From Middle English startlen, stertlen, stertyllen (“to rush, stumble along”), from Old English steartlian (“to kick with the foot, struggle, stumble”), equivalent to start + -le. Cognate with Old Norse stirtla (“to hobble, stagger”), Icelandic stirtla (“to straighten up, erect”). Compare also Middle English stertil (“hasty”). More at start.
- (intransitive) To move suddenly, or be excited, on feeling alarm; to start.
- a horse that startles easily
- Why shrinks the soul / Back on herself, and startles at destruction?
- (transitive) To excite by sudden alarm, surprise, or apprehension; to frighten suddenly and not seriously; to alarm; to surprise.
- 1689 (indicated as 1690), [John Locke], An Essay Concerning Humane Understanding. […], London: […] Thomas Basset, […], OCLC 153628242:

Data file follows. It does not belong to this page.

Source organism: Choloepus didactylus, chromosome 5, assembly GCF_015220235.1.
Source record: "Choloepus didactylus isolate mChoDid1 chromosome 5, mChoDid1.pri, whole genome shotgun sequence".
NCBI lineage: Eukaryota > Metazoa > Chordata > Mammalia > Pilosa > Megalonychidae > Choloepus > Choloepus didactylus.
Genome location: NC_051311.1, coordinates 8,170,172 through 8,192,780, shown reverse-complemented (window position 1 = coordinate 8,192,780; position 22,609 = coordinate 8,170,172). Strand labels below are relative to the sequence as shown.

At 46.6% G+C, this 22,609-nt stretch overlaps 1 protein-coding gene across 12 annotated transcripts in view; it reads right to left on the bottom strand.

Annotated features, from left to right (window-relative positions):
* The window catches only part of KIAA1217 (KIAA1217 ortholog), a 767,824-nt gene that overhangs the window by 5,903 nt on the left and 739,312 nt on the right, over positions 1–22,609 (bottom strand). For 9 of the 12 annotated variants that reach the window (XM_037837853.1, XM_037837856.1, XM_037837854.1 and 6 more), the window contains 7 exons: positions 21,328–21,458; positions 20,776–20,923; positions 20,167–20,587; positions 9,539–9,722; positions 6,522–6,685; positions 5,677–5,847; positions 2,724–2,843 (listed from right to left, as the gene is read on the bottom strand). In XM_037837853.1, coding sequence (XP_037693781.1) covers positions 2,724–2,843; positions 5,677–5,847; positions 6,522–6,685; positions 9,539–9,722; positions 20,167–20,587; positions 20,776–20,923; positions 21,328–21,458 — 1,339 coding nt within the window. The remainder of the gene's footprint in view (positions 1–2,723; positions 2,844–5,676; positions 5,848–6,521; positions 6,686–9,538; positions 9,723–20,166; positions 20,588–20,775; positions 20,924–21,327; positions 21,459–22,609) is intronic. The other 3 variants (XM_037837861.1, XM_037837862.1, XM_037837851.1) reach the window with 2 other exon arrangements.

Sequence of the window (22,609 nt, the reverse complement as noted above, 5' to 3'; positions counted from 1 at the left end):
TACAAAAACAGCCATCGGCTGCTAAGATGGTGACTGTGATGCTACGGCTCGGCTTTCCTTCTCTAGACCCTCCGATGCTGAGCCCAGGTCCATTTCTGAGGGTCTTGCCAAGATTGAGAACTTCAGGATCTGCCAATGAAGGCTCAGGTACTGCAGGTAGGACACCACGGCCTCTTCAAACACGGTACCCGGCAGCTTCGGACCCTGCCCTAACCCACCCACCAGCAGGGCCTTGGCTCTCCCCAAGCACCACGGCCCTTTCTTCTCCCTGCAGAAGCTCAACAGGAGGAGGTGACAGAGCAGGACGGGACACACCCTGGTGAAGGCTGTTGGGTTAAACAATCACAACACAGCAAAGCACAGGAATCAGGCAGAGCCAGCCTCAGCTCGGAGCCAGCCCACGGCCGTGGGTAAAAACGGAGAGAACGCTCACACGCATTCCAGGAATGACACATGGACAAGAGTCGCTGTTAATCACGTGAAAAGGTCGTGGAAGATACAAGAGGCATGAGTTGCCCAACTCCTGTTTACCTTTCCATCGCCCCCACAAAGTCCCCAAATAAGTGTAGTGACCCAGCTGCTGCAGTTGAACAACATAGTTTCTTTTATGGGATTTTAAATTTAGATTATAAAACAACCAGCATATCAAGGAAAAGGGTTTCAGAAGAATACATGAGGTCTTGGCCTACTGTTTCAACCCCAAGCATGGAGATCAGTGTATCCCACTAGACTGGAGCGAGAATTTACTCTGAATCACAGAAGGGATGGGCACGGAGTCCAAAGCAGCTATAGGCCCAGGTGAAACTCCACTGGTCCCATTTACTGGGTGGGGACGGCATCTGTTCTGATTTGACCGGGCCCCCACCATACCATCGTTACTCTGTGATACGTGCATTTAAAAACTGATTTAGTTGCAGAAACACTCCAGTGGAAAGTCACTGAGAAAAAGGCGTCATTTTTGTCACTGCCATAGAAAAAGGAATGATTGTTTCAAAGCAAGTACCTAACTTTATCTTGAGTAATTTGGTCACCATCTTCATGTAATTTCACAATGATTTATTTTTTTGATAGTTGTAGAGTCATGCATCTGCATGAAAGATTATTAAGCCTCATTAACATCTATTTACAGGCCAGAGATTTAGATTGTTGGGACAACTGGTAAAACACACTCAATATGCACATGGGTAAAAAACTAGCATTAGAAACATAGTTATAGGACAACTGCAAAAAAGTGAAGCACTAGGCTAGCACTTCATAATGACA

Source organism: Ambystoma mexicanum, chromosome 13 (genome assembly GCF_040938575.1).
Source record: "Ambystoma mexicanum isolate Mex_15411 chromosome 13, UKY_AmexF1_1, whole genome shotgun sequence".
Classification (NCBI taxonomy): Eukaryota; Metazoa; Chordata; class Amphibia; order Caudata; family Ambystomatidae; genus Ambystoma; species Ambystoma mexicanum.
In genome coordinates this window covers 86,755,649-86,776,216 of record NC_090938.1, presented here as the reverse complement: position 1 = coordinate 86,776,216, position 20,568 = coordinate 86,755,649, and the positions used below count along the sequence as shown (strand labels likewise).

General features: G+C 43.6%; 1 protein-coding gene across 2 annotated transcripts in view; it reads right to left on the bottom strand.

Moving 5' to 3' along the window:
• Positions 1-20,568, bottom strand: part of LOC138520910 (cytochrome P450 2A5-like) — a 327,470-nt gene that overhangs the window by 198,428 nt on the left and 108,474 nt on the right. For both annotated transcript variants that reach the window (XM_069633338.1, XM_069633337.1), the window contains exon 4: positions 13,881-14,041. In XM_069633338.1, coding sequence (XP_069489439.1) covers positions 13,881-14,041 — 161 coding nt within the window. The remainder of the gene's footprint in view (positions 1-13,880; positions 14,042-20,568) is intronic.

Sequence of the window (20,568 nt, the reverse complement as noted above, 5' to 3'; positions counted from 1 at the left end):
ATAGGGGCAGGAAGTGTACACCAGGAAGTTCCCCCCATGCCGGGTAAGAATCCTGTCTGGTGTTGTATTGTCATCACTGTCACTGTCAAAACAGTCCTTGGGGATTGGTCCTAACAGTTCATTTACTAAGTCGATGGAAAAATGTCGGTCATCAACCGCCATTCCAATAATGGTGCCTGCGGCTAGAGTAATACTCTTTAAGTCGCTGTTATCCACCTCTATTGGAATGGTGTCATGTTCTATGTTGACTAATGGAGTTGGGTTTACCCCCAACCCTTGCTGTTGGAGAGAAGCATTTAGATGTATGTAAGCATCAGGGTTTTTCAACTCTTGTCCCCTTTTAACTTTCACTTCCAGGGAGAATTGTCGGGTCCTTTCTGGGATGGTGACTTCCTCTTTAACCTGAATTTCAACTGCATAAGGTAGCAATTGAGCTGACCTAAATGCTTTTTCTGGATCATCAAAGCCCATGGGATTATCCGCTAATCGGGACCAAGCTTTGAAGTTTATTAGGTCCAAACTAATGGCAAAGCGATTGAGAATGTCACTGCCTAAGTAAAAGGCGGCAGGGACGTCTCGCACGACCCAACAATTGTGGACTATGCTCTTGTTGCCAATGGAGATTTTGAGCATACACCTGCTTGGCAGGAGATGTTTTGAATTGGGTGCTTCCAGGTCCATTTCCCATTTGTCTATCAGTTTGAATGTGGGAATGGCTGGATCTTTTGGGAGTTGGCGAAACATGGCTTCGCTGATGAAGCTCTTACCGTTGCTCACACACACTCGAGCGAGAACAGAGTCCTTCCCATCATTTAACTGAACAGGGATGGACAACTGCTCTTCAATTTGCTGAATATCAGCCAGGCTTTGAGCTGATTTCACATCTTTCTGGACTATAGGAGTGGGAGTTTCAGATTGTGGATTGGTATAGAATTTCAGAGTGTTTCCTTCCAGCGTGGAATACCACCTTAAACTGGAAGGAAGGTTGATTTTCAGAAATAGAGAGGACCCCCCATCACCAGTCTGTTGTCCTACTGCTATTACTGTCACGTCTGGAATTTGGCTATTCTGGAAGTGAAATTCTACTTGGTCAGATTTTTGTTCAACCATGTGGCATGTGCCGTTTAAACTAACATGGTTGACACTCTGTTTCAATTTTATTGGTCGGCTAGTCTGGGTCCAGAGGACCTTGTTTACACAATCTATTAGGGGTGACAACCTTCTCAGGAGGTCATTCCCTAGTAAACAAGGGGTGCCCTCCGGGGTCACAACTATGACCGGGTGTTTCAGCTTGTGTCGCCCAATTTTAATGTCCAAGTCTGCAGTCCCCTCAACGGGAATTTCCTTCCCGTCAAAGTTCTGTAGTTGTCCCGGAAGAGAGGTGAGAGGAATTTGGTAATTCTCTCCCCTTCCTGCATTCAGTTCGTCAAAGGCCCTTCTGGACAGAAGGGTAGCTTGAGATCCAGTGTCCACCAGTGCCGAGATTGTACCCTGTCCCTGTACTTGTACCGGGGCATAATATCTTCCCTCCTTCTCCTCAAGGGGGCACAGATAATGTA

- The supposition, at least, that angels do sometimes assume bodies need not startle us.
- 1896, Joseph Conrad, "An Outcast of the Islands"
- Nothing could startle her, make her scold or make her cry. She did not complain, she did not rebel.
- 1997, R. L. Stine, Say Cheese and Die, Again!:
- The high voice in the night air startled me. Without thinking, I started to run. Then stopped. I spun around, my heart heaving against my chest. And saw a boy. About my age.
- (transitive, obsolete) To deter; to cause to deviate.
- (Can we find and add a quotation of Clarendon to this entry?)
startle (plural startles)
- A sudden motion or shock caused by an unexpected alarm, surprise, or apprehension of danger.
- 1845, George Hooker Colton, James Davenport Whelpley, chapter 1, in The American review:
- The figure of a man heaving in sight amidst these wide solitudes, always causes a startle and thrill of expectation and doubt, similar to the feeling produced by the announcement of " a strange sail ahead" on shipboard, during a long voyage.